"I can't pretend to understand how any adults feel the need to encourage other adults to cyber stalk a 16-year-old for providing food for an entire village, but he has," wrote Maija Katak Lukin, of Kotzebue, on Facebook. "What most couch bullies don't understand is the need for 'supplemental' food from the land that our people have been living off for thousands of years. Maybe the other way around ... we need supplemental food from the store because of the introduction of non-local foods ... . Congrats Chris and family, how proud you must be!"
Facebook itself became the focus earlier this year, as well, when it introduced its very own Iñupiatun interface through its translations app. The new function allows speakers to collectively build a version of the English site in Iñupiatun.
The interface was championed by former Kotzebue residents Myles Creed and brothers Grant and Reid Magdanz, with the help of the North Slope's Cordelia Kellie.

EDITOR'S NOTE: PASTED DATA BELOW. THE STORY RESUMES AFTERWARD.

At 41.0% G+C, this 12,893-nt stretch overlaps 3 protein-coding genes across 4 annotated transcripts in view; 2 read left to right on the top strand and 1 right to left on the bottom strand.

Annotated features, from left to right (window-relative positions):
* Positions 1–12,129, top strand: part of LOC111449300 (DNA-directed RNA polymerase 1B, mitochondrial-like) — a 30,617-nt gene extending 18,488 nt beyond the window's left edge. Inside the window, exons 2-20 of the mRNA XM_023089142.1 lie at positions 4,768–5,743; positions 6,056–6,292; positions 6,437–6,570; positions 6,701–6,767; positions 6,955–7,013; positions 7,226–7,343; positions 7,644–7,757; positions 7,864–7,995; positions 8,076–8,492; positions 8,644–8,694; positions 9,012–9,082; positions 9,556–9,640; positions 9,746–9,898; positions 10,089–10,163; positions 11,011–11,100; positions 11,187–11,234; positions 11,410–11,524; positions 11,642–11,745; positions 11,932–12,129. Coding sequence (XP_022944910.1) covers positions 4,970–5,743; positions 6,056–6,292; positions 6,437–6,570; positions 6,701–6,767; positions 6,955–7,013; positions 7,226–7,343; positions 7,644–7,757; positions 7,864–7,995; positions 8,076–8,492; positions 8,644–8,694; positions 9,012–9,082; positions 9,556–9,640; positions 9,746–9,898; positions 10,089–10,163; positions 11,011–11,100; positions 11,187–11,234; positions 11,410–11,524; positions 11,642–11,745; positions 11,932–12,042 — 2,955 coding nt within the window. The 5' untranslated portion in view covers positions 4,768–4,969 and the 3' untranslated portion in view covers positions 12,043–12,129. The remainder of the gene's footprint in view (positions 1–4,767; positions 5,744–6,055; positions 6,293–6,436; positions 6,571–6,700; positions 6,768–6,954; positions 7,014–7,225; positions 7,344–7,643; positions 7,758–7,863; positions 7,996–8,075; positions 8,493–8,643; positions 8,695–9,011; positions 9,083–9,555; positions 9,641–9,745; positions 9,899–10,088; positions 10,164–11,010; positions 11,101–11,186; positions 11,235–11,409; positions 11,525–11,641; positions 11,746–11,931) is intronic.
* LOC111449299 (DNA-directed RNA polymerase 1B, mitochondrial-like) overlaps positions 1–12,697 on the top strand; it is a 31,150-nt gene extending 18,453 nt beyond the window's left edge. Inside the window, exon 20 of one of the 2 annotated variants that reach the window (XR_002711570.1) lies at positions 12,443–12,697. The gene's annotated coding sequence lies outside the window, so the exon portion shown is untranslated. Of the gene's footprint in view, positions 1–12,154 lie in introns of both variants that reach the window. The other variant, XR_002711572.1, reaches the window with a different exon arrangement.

"One of the things I'm excited about this project is it truly will become a community project," Kellie told the Sounder earlier this year. "It was originated by a few but it's providing the opportunity to take an initiative and put it in the hands of the speakers."
The same group also spearheaded efforts to give second-language speakers a place to feel comfortable this year during the first-ever Iḷisaqativut, an intensive language academy they held in Utqiaġvik in May.
"The idea came from other language programs done in other parts of the world. If you were starting from ground zero and were going to learn Spanish or Chinese or French, you'd be able to go abroad or take an intensive language course that met a couple hours a day and would give you homework, and you'd learn pretty quickly," said Reid. "Nothing like that exists for Inupiaq. I thought, if that's the model of language instruction around the world, we should be doing that here."
Following outside models forged the path for technology in the far north in 2017.
At the end of January, Arctic Slope Telephone Association Cooperative (ASTAC) finished converting its system on the North Slope to 4G. Kaktovik was the final village to join the fold on Jan. 13.